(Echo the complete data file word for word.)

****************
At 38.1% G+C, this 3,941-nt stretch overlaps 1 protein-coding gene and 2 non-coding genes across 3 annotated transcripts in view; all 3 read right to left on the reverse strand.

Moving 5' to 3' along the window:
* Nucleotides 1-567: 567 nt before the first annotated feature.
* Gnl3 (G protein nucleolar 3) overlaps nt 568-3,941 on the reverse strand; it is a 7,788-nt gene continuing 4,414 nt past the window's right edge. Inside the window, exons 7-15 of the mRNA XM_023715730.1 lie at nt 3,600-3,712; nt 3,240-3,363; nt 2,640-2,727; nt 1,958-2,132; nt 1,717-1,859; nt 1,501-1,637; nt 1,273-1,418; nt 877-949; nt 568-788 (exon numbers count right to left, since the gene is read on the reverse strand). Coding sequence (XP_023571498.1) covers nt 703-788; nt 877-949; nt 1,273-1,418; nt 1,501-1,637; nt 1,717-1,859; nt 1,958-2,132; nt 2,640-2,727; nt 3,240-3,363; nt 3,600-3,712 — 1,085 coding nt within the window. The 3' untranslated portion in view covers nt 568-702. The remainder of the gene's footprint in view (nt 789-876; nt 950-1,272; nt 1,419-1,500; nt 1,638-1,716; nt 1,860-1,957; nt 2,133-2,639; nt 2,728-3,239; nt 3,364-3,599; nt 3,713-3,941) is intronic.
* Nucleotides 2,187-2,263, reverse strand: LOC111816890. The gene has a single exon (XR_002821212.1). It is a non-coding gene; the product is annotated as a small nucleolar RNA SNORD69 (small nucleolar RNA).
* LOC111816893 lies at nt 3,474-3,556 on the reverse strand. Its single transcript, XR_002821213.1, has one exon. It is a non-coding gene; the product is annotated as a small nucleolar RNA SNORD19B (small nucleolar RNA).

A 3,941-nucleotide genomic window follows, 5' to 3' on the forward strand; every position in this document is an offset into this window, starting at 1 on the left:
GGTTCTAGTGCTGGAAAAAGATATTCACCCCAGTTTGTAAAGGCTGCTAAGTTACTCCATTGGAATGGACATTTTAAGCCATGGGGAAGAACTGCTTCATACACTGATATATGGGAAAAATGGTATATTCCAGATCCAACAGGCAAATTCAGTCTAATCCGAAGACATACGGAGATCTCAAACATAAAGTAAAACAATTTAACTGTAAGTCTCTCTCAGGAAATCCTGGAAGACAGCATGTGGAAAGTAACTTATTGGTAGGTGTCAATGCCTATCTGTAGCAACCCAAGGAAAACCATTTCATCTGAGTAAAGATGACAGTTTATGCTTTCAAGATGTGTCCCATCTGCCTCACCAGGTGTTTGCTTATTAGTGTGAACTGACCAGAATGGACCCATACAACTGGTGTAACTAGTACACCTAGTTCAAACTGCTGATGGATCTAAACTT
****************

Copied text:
At 38.1% G+C, this 3,941-nt stretch overlaps 1 protein-coding gene and 2 non-coding genes across 3 annotated transcripts in view; all 3 read right to left on the reverse strand.

Moving 5' to 3' along the window:
* Nucleotides 1-567: 567 nt before the first annotated feature.
* Gnl3 (G protein nucleolar 3) overlaps nt 568-3,941 on the reverse strand; it is a 7,788-nt gene continuing 4,414 nt past the window's right edge. Inside the window, exons 7-15 of the mRNA XM_023715730.1 lie at nt 3,600-3,712; nt 3,240-3,363; nt 2,640-2,727; nt 1,958-2,132; nt 1,717-1,859; nt 1,501-1,637; nt 1,273-1,418; nt 877-949; nt 568-788 (exon numbers count right to left, since the gene is read on the reverse strand). Coding sequence (XP_023571498.1) covers nt 703-788; nt 877-949; nt 1,273-1,418; nt 1,501-1,637; nt 1,717-1,859; nt 1,958-2,132; nt 2,640-2,727; nt 3,240-3,363; nt 3,600-3,712 — 1,085 coding nt within the window. The 3' untranslated portion in view covers nt 568-702. The remainder of the gene's footprint in view (nt 789-876; nt 950-1,272; nt 1,419-1,500; nt 1,638-1,716; nt 1,860-1,957; nt 2,133-2,639; nt 2,728-3,239; nt 3,364-3,599; nt 3,713-3,941) is intronic.
* Nucleotides 2,187-2,263, reverse strand: LOC111816890. The gene has a single exon (XR_002821212.1). It is a non-coding gene; the product is annotated as a small nucleolar RNA SNORD69 (small nucleolar RNA).
* LOC111816893 lies at nt 3,474-3,556 on the reverse strand. Its single transcript, XR_002821213.1, has one exon. It is a non-coding gene; the product is annotated as a small nucleolar RNA SNORD19B (small nucleolar RNA).

A 3,941-nucleotide genomic window follows, 5' to 3' on the forward strand; every position in this document is an offset into this window, starting at 1 on the left:
GGTTCTAGTGCTGGAAAAAGATATTCACCCCAGTTTGTAAAGGCTGCTAAGTTACTCCATTGGAATGGACATTTTAAGCCATGGGGAAGAACTGCTTCATACACTGATATATGGGAAAAATGGTATATTCCAGATCCAACAGGCAAATTCAGTCTAATCCGAAGACATACGGAGATCTCAAACATAAAGTAAAACAATTTAACTGTAAGTCTCTCTCAGGAAATCCTGGAAGACAGCATGTGGAAAGTAACTTATTGGTAGGTGTCAATGCCTATCTGTAGCAACCCAAGGAAAACCATTTCATCTGAGTAAAGATGACAGTTTATGCTTTCAAGATGTGTCCCATCTGCCTCACCAGGTGTTTGCTTATTAGTGTGAACTGACCAGAATGGACCCATACAACTGGTGTAACTAGTACACCTAGTTCAAACTGCTGATGGATCTAAACTT